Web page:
Friday, September 09, 2016

India's anti-dam groups "rope in" Copenhagen collective to insist: Big dams are obsolete, anti-environment

By Our Representative
In a sharp bid to bring in international pressure, the National Alliance of Peoples' Movements (NAPM), the apex body of tens of grassroots organizations across India, has organized a high-profile seminar to “examine” whether big dams are obsolete. The well-known world body campaigning against big dams, Beyond Copenhagen Collective, will be sponsoring it.
Other groups which will be participating in the seminar are well-known advoocacy groups such as Delhi Solidarity Group, Matu Jansangathan, Lokmaitri, and Manthan Adhyan Kendra. Titled “Are Dams Obsolete in Modern India?: Dams for Power and Water Management: Experience, Justice and Sustainability”, the seminar will be held in Indore on September 29-30, 2016.
Announcing the decision to hold the seminar, NAPM quotes Nitish Kumar, Bihar chief minister, as saying that the recent flood like situation in 12 districts ,including Patna, was “caused by huge siltation in river Ganga”, which a result of “silt being deposited in Ganga due to the construction of Farakka dam in West Bengal.”
Kumar insisted on August 21, “The only way to remove silt from the river is to remove the Farakka dam.” This stands in sharp contrast to Jawaharlal Nehru calling in 1963 Bhakra Nangal Project “the new temple of resurgent India”, and “symbol of India's progress”, suggests NAPM.
According to NAPM, while big dam proponents, including governments, advance the logic that they provide “multiple benefits in terms of vitally needed irrigation, 'clean' electricity and sometimes flood control services”, millions of displaced people have pointed to how they lead to “large scale human tragedy” and “ensuing violations of the fundamental human rights of the severely affected.”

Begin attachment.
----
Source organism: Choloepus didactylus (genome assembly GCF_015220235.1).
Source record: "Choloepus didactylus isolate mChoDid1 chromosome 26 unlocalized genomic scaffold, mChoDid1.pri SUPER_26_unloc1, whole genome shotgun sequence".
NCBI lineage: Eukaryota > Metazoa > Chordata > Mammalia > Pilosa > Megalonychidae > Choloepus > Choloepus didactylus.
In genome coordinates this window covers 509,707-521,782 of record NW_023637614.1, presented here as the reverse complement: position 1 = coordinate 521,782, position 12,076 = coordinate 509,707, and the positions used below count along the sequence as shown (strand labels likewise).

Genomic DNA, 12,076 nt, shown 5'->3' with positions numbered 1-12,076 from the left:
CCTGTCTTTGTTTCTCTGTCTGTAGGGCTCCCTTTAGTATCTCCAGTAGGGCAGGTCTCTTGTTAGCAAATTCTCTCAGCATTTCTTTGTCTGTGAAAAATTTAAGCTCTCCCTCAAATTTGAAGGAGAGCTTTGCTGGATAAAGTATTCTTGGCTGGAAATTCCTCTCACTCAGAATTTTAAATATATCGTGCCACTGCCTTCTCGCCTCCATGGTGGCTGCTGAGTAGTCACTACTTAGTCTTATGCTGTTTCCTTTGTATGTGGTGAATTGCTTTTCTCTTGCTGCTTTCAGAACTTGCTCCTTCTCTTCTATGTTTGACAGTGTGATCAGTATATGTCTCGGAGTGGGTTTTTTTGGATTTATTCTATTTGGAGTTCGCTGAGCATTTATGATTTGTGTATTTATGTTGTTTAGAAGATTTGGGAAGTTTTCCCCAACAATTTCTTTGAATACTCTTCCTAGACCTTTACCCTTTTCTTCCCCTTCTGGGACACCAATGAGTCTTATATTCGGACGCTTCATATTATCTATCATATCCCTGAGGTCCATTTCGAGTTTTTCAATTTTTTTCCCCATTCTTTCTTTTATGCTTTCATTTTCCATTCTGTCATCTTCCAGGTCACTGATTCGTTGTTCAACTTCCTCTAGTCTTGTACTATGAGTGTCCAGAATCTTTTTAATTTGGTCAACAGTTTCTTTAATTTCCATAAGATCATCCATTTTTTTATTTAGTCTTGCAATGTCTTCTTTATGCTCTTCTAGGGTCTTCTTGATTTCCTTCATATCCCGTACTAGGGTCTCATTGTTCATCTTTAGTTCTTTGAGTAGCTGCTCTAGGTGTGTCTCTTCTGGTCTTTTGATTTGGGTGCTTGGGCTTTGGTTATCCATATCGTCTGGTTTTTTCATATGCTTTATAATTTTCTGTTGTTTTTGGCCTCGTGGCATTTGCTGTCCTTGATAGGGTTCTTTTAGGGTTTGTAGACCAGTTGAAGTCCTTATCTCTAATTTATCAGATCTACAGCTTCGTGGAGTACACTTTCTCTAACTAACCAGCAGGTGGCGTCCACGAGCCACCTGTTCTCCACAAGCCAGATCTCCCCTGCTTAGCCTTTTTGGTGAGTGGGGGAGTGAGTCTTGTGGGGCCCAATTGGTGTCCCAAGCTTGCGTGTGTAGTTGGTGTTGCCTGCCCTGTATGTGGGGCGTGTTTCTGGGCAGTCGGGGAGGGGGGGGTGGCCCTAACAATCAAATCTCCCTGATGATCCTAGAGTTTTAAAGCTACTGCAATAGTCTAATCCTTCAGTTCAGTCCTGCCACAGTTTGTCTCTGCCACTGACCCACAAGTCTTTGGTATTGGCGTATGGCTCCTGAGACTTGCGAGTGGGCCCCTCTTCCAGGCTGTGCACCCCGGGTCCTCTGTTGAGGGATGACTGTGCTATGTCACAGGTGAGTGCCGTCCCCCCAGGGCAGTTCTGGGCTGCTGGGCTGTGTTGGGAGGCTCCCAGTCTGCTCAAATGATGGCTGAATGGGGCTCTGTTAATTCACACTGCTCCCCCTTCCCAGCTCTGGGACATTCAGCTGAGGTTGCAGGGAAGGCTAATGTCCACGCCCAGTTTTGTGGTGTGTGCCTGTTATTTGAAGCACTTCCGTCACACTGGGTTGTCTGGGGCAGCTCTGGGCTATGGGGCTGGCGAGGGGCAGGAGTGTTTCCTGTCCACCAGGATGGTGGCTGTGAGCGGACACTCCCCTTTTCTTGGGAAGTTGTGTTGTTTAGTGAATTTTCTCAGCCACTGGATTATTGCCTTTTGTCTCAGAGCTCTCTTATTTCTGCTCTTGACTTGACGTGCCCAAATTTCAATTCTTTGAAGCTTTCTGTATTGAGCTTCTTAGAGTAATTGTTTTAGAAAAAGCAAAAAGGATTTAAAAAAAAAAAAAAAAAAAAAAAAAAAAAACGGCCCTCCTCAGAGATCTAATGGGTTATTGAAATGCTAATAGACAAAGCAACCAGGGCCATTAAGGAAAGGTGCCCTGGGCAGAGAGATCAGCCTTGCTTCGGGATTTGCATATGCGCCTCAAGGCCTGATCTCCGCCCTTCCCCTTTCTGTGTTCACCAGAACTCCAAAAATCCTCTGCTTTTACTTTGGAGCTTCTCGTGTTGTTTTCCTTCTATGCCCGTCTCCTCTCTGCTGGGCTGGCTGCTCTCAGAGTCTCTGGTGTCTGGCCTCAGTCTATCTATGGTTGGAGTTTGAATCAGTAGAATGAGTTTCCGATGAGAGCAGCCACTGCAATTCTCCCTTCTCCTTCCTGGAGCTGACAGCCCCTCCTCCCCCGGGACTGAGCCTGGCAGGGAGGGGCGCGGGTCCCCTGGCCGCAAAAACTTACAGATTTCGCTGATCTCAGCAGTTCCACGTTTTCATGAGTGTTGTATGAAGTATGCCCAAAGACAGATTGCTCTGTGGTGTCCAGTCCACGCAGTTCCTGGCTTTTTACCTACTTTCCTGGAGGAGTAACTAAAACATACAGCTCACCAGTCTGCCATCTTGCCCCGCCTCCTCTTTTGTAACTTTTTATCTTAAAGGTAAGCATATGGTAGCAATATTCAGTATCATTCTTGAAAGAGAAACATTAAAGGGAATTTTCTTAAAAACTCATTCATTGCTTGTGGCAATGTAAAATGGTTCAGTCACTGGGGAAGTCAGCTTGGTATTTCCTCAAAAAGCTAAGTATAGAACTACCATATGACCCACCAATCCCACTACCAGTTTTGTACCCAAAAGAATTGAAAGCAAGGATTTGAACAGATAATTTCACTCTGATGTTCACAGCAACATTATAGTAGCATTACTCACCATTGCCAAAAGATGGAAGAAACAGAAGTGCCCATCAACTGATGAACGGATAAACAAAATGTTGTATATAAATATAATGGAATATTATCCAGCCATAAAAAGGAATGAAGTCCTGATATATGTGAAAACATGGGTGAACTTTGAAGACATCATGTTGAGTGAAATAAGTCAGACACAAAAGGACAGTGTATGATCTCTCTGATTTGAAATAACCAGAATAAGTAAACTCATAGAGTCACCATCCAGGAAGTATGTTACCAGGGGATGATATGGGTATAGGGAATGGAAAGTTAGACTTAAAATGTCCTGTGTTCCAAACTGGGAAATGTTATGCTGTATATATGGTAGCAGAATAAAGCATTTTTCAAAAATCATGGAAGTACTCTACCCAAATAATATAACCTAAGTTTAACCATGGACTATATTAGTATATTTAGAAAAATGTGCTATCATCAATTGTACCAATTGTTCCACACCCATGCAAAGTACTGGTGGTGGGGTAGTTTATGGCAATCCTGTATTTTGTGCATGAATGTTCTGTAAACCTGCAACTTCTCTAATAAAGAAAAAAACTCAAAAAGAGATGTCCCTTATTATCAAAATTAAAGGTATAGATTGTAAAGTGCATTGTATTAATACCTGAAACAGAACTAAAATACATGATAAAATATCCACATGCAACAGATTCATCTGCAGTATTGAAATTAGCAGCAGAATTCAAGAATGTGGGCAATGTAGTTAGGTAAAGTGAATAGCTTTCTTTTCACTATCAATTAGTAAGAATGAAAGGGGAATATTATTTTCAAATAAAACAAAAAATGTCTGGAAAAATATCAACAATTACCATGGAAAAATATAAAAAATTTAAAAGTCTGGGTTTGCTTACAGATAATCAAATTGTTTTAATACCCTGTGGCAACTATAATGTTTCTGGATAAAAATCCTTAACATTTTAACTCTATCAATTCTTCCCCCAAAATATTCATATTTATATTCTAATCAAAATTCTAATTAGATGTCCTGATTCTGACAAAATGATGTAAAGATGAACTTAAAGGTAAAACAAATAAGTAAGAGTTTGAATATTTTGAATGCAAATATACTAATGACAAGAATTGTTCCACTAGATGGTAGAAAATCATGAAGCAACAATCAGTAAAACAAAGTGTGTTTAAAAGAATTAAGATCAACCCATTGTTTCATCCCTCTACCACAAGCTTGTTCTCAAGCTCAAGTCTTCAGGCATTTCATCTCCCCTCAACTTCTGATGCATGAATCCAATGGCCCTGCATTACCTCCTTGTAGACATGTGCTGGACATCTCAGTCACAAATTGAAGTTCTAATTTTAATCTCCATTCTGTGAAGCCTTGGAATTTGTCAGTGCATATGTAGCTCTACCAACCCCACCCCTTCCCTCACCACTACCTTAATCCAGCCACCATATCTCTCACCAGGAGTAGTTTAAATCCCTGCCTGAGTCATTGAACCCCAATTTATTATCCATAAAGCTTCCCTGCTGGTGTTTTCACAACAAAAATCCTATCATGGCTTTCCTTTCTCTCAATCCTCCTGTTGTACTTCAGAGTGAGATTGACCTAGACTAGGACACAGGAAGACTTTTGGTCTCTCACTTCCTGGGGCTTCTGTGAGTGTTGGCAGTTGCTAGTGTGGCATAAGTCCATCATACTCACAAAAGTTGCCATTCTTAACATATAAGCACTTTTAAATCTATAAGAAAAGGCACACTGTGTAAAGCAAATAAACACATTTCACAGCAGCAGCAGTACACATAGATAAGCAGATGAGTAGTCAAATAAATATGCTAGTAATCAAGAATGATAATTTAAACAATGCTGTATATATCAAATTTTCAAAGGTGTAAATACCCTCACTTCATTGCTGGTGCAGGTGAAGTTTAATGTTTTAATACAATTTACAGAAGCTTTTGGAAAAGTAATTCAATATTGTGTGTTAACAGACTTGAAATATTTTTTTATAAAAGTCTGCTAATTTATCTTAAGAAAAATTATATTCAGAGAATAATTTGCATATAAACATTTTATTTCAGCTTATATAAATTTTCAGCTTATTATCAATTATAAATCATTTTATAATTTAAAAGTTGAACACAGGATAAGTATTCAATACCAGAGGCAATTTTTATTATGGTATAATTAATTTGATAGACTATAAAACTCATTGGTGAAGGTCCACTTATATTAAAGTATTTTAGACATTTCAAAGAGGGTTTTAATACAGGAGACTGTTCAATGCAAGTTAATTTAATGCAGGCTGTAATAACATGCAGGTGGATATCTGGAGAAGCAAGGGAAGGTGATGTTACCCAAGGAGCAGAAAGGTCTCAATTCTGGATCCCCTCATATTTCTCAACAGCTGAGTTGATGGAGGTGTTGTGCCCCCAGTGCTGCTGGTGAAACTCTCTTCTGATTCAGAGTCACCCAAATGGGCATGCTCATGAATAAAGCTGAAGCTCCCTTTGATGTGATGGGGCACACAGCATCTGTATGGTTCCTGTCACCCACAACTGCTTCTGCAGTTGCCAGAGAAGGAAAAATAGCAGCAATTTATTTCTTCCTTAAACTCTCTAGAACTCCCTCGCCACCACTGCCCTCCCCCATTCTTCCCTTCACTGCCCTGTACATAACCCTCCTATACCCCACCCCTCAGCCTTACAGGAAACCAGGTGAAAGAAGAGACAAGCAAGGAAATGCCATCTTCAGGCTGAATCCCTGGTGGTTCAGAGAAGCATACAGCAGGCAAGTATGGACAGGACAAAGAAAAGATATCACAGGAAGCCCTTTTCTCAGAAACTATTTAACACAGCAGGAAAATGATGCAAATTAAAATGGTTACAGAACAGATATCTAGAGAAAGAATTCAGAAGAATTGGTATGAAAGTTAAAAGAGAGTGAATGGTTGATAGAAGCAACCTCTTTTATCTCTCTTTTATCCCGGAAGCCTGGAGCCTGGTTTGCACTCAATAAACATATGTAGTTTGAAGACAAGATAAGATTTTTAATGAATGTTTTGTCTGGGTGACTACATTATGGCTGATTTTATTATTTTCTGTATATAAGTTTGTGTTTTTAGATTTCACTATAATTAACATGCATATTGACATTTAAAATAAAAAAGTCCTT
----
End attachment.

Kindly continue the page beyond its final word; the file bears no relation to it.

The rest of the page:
NAPM says, “Government reports and judicial judgments prove that dams are one of the root cause of the disasters that are happening in India”, suggesting they lead to such devastations like the one which took place in 2013 in Uttarkhand. Yet, it regrets, “Financial institutions, national and international, have often found these big projects a 'good long term investment'.”
NAPM further says, these financial institutes suggest that these big dams may help overcome “threat of climate change from large scale fossil fuel burning for energy”, and hence are “sources of 'clean energy'.”
However, the fact is, it underlines, “The question of their emission of the greenhouse gas methane (from the submerged biomass, through anoxic decomposition), which is anywhere between 70-90 times as potent as carbon dioxide in the shorter term, has not been fully investigated or settled.”
Pointing out that the big dams in India – 4,877 in all, with 313 under construction – have traditionally been designed and built with the three major objectives of irrigation (with the logic that nearly 58% of Indian farm land is still un-irrigated), flood-control and power generation; yet says NAPM, their negative impacts are not looked into,
“The first two requires large water holding capacity, thus necessarily submerging large areas of forests and fertile farmlands along with villages and even towns (Sardar Sarovar on Narmada, Tehri of Bhagirathi, Hirakud on Mahanadi etc.)”, it says.
With the Indian economy focusing more on providing for the rising power demands of big industries and urban centres, NAPM says, “the trend has turned” to so-called “Run of the River projects” which allegedly have “comparatively lower submergence” targeted primarily towards “power generation (Nathpa-Jhakri, Karchham-Wangtoo, Baglihar, Dharasu etc.).”
Pointing out that the installed capacity of hydro-power in India has reached 42,800 MW (roughly 14% of the total installed electricity capacity in India of 304,000 MW), NAPM says, this is leading to ecological disaster.
“Getting the bigger 'gravitational head' or the height difference of intake and discharge of water, means that these are targeting the mountainous areas with high gradients, increasingly – the Himalayas”, says NAPM.
It adds, these additionally cause submergence of “pristine forests and farm land, inducing frequent and large landslides by the change of the moisture regime”, even as inviting earthquakes “by the enormous gravitational load on highly seismic geological terrain, and creating conditions for higher moisture-rainfall envelope in fragile mountain slopes.”

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